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dc.contributor.advisorKurian, Priya A.
dc.contributor.advisorBarrett, Patrick
dc.contributor.authorKingsford, Natasha
dc.date.accessioned2023-03-23T22:59:42Z
dc.date.available2023-03-23T22:59:42Z
dc.date.issued2022
dc.identifier.urihttps://hdl.handle.net/10289/15637
dc.description.abstractWith a changing climate, rapidly declining ecosystems and an increasing population, the time to act and redefine society’s relationship with the environment is upon us (Chapin et al., 2012; Jenkins, 2018). Collaborative approaches to environmental management have emerged across the globe to better provide holistic and sustainable outcomes for people and the planet (Fenemor et al., 2011; Reo et al., 2017). At the heart of landscape scale collaboration lies the formation of multistakeholder partnerships. This study investigates the factors that influence the formation of successful multistakeholder partnerships in collaborative catchment scale restoration, in an Aotearoa New Zealand setting. Using a case study, the Manga-o-tama, Ōhaupō Peat Lakes to Waipā River Catchment Restoration Project, this research explores the interconnected social, political, economic and environmental factors at play in a collaborative partnership. Ostrom’s (2007, 2009) social- ecological systems framework guided the organisation and analysis of this study. Qualitative research methods comprising a comprehensive literature review, nine semi-structured interviews, document analysis and observations were carried out in this case-study analysis. The findings show that purposeful and ongoing participatory processes are required to support the development of an effective partnership and a shared understanding. Participants in this study are largely motivated by a connection to the environment and a community, with a sense of stewardship or sense of place being key to supporting participation and ongoing behaviour change. Organisational barriers and challenges, including that of funding, capacity issues and the need to further strengthen relationships between some stakeholder groups were identified. Project planning and funding models that allow for adaptative management and social and ecological learning were also identified as being highly valuable to establishing effective collaborative partnerships. This thesis contributes to the field of multistakeholder partnership and social-ecological systems research, with a specific focus on catchment scale collaborations in an Aotearoa New Zealand context.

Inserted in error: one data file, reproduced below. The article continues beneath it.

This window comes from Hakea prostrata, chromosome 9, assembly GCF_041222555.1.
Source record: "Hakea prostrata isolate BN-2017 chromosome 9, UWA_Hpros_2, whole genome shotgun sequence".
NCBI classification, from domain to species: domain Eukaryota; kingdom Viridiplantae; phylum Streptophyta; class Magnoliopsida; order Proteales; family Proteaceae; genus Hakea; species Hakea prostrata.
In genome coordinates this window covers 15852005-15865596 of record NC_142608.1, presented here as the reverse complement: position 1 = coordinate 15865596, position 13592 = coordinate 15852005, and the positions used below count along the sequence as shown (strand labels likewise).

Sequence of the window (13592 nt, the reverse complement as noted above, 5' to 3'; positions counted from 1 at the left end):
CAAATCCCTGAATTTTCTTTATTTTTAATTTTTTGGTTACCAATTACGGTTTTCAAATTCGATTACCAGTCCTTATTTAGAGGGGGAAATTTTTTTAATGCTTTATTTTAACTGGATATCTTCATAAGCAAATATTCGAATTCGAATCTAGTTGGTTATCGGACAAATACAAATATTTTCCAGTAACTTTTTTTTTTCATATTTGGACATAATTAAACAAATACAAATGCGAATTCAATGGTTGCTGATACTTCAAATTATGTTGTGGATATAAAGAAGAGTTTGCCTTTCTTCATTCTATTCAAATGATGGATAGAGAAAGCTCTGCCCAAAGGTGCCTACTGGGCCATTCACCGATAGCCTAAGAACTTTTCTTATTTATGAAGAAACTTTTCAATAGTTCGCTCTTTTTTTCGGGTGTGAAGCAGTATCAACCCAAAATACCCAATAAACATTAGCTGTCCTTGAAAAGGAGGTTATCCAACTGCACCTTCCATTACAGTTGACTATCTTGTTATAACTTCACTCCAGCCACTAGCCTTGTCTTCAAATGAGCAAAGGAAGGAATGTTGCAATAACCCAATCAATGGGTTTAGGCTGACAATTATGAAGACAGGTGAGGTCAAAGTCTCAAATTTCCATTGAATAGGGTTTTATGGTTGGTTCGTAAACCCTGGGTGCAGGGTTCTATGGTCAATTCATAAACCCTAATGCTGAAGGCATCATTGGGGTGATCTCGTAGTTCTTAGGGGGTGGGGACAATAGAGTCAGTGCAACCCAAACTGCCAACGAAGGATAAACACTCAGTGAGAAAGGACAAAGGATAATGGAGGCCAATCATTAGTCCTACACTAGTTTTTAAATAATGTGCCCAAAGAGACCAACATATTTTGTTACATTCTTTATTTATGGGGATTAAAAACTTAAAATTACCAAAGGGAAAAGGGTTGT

dc.format.mimetypeapplication/pdf
dc.language.isoen
dc.publisherThe University of Waikato
dc.rightsAll items in Research Commons are provided for private study and research purposes and are protected by copyright with all rights reserved unless otherwise indicated.
dc.subjectMultistakeholder partnerships
dc.subjectSocial-ecological systems
dc.subjectSES
dc.subjectCatchment scale restoration
dc.subjectPartnerships and participation
dc.subjectCollaborative restoration
dc.subjectSES research
dc.subject.lcshPeatland management -- New Zealand -- Ohaupo
dc.subject.lcshPeat bogs -- New Zealand -- Ohaupo -- Management
dc.subject.lcshLakes -- New Zealand -- Ohaupo -- Management
dc.subject.lcshŌhaupō (N.Z.) -- Environmental aspects
dc.subject.lcshEnvironmental protection -- New Zealand -- Ohaupo -- Citizen participation
dc.subject.lcshŌhaupō (N.Z.) -- Effect of human beings on
dc.subject.lcshMaori (New Zealand people) -- New Zealand -- Ohaupo -- History
dc.titlePartnerships and participation in catchment scale restoration: A study of the Manga-o-tama, Ōhaupō Peat Lakes to Waipā River Catchment Restoration Project
dc.typeThesis
thesis.degree.grantorThe University of Waikato
thesis.degree.levelMasters
thesis.degree.nameMaster of Environment and Society (MEnvSoc)
dc.date.updated2023-03-06T06:10:37Z
pubs.place-of-publicationHamilton, New Zealanden_NZ
dc.subject.maoriTaiao
dc.subject.maoriWhanake taiao
dc.subject.maoriKōrero nehe


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